Toronto Blue Jays: The Pros and Cons of Re-Signing Josh Johnson Early

Jon Reid@@JonReidCSMCorrespondent IIJanuary 28, 2013

Attempting to sign any player to an extension during the offseason or during the regular season can be awfully tricky.

Factor in a history of major injuries to go along with an incredible amount of talent and you've got an even more puzzling dilemma.

Such is the case when it comes to Josh Johnson and the Toronto Blue Jays.

Johnson's current deal is set to expire following the 2013 MLB season and after the success he has had in the past, he will surely be looking to cash in on his past successes, regardless of injuries.

And after seeing some of the recent deals that have been inked by major league clubs and star players, some teams will undoubtedly pay big money to Johnson and hope he can stay healthy and pitch to his potential.

This puts Blue Jays GM Alex Anthopoulos in a tough spot.

Johnson was one of his marquee acquisitions this offseason, and finding a way to retain his services would do wonders for the Jays' future prospects.

Johnson did, however, struggle in 2012, posting a 3.81 ERA, the worst of his career (not including the 2007 season when he only started four games).

This is because 2012 was Johnson's first year back after undergoing major surgery on his throwing arm, which sidelined him for almost the entirety of the 2011 season.

Yet Johnson is also one of the most talented pitchers in all of baseball.

With one of the premier sliders of any starter in MLB and a fastball that can reach 97 miles per hour, Johnson is nearly unhittable when healthy.

Take his 2009, 2010 and 2011 seasons for example.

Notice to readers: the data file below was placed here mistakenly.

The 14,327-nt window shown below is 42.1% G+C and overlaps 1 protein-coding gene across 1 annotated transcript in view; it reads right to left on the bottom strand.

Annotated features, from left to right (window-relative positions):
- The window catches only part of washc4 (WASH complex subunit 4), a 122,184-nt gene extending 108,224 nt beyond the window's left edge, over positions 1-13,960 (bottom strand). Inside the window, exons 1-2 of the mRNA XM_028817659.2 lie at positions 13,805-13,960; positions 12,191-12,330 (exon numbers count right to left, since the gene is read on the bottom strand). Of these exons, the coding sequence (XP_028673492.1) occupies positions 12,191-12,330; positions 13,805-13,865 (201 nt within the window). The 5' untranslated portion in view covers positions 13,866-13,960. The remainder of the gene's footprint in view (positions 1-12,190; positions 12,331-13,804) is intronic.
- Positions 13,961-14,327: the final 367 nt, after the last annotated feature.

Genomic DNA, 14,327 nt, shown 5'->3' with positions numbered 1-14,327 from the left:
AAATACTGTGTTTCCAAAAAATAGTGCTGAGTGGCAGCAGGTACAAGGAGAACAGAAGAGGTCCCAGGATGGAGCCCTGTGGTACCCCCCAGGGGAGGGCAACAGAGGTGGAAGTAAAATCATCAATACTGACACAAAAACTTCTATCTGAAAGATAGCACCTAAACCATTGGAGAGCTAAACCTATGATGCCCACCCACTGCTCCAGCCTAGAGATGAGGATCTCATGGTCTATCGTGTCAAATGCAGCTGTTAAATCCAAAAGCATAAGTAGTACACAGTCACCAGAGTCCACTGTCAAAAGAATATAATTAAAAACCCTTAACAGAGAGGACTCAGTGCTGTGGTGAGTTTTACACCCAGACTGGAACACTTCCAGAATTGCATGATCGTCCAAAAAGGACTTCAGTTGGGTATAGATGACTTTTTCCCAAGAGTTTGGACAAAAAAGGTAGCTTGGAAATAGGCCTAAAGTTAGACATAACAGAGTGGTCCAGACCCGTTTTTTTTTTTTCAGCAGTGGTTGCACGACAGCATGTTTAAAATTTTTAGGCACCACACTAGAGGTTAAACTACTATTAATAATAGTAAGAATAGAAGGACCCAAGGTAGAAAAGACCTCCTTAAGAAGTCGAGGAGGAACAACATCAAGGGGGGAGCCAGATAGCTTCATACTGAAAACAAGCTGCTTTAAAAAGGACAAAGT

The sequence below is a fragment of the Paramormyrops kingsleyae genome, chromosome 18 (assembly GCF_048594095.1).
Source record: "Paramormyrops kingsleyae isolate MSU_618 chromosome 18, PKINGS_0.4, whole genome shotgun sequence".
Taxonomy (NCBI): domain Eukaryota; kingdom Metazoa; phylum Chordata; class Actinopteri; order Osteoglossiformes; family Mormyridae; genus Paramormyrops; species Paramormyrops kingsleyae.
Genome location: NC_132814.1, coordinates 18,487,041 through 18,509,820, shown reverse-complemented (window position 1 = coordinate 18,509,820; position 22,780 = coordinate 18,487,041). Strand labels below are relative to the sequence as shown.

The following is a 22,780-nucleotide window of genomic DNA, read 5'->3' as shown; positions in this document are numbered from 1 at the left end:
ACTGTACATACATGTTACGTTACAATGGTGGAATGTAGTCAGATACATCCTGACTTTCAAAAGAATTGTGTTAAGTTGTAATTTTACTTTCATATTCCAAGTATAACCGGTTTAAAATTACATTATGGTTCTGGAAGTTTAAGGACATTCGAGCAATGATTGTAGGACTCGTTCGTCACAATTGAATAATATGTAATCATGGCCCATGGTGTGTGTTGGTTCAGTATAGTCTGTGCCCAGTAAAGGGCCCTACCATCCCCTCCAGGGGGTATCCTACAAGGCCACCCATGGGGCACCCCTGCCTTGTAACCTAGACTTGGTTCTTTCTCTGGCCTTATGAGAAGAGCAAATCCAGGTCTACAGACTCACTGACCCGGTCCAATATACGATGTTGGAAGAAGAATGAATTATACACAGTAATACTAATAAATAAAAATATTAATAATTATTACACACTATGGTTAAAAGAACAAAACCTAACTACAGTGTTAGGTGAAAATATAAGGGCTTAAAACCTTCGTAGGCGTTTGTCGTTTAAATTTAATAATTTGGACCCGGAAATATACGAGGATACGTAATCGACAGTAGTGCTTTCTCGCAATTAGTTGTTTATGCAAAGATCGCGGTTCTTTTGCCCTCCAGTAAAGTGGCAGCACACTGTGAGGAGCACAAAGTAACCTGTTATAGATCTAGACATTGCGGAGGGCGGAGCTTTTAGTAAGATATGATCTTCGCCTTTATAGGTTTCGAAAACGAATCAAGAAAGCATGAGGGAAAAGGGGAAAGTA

In 2009, Johnson made his first career All-Star Game appearance, and finished the season with a respectable 3.23 ERA, 209 innings pitched, 191 strikeouts and a 15-5 record.

In 2010, Johnson made his second consecutive All-Star Game and finished the season with a National League-leading 2.30 ERA (he was three one-hundredths of a point behind Felix Hernandez for the best ERA in all of baseball), more than a strikeout per inning pitched, an 11-6 record and finished the year fifth in National League Cy Young balloting.

In his abbreviated 2011 season, Johnson was well on his way to his third straight All-Star Game appearance, posting a WHIP below 1.00, an astonishing ERA of 1.64 and a record of 3-1 through nine starts before suffering his injury.

So clearly, the talent is there.

In fact, when healthy, a case can be made that Johnson is one of the best pitchers in all of baseball. The only knock on him thus far has been that he struggles to pitch a good amount of innings each season.

Yet the potential for injury isn't the only risk regarding Josh Johnson. After his 2012 season, one has to question whether he will be able to fully recover and once again reach 97 mph with his fastball or if he'll ever be able to throw his slider as he once could.

If Anthopoulos were to re-sign him in the next few months at a reduced rate and Johnson were to rediscover his dominance, it could really pay off.

If Anthopoulos decides to wait and see what happens this season, it could be to Toronto's detriment if Johnson pitches really well and becomes too expensive for Toronto to re-sign.

On the flip side, if the Jays do give him an extension and he never becomes the top-of-the-rotation starter that the team needs, it could prove to be a contract that really hinders Toronto going forward.

No matter what Anthopoulos does going forward, some will question his decision.

Finding ways to keep your roster intact is always tough for a general manager. For Toronto and Josh Johnson, however, it's an even more difficult conundrum.



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